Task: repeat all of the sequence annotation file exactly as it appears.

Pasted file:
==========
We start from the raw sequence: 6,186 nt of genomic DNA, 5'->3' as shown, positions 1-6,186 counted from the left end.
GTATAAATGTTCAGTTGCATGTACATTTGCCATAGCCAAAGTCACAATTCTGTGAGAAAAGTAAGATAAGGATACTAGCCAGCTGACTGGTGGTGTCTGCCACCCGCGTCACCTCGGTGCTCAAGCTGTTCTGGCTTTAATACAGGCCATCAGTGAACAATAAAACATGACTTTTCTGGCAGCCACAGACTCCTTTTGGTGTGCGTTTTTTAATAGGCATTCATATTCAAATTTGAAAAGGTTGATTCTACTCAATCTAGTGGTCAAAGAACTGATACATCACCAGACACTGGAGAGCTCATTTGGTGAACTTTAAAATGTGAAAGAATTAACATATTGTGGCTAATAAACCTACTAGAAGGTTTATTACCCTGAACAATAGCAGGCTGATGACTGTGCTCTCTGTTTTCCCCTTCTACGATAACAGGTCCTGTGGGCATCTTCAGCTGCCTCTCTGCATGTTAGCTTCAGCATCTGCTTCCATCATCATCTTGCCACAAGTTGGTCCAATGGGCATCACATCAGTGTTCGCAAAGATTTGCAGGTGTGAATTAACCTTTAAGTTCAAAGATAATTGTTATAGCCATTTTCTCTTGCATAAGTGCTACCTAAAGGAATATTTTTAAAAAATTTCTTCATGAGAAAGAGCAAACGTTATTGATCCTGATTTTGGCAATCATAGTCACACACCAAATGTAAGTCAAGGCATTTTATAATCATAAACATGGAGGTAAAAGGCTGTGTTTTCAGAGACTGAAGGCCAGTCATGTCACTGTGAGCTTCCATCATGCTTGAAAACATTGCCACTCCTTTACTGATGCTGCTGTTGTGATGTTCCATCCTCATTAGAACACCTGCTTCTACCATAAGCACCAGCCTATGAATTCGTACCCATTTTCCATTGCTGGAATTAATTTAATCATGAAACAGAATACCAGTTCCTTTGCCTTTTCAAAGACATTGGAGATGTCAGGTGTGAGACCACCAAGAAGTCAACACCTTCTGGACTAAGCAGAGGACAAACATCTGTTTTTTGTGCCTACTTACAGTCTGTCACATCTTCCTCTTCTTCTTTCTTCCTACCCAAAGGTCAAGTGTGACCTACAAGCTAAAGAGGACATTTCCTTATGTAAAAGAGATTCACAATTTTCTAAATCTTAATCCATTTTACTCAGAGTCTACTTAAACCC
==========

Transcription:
We start from the raw sequence: 6,186 nt of genomic DNA, 5'->3' as shown, positions 1-6,186 counted from the left end.
GTATAAATGTTCAGTTGCATGTACATTTGCCATAGCCAAAGTCACAATTCTGTGAGAAAAGTAAGATAAGGATACTAGCCAGCTGACTGGTGGTGTCTGCCACCCGCGTCACCTCGGTGCTCAAGCTGTTCTGGCTTTAATACAGGCCATCAGTGAACAATAAAACATGACTTTTCTGGCAGCCACAGACTCCTTTTGGTGTGCGTTTTTTAATAGGCATTCATATTCAAATTTGAAAAGGTTGATTCTACTCAATCTAGTGGTCAAAGAACTGATACATCACCAGACACTGGAGAGCTCATTTGGTGAACTTTAAAATGTGAAAGAATTAACATATTGTGGCTAATAAACCTACTAGAAGGTTTATTACCCTGAACAATAGCAGGCTGATGACTGTGCTCTCTGTTTTCCCCTTCTACGATAACAGGTCCTGTGGGCATCTTCAGCTGCCTCTCTGCATGTTAGCTTCAGCATCTGCTTCCATCATCATCTTGCCACAAGTTGGTCCAATGGGCATCACATCAGTGTTCGCAAAGATTTGCAGGTGTGAATTAACCTTTAAGTTCAAAGATAATTGTTATAGCCATTTTCTCTTGCATAAGTGCTACCTAAAGGAATATTTTTAAAAAATTTCTTCATGAGAAAGAGCAAACGTTATTGATCCTGATTTTGGCAATCATAGTCACACACCAAATGTAAGTCAAGGCATTTTATAATCATAAACATGGAGGTAAAAGGCTGTGTTTTCAGAGACTGAAGGCCAGTCATGTCACTGTGAGCTTCCATCATGCTTGAAAACATTGCCACTCCTTTACTGATGCTGCTGTTGTGATGTTCCATCCTCATTAGAACACCTGCTTCTACCATAAGCACCAGCCTATGAATTCGTACCCATTTTCCATTGCTGGAATTAATTTAATCATGAAACAGAATACCAGTTCCTTTGCCTTTTCAAAGACATTGGAGATGTCAGGTGTGAGACCACCAAGAAGTCAACACCTTCTGGACTAAGCAGAGGACAAACATCTGTTTTTTGTGCCTACTTACAGTCTGTCACATCTTCCTCTTCTTCTTTCTTCCTACCCAAAGGTCAAGTGTGACCTACAAGCTAAAGAGGACATTTCCTTATGTAAAAGAGATTCACAATTTTCTAAATCTTAATCCATTTTACTCAGAGTCTACTTAAACCC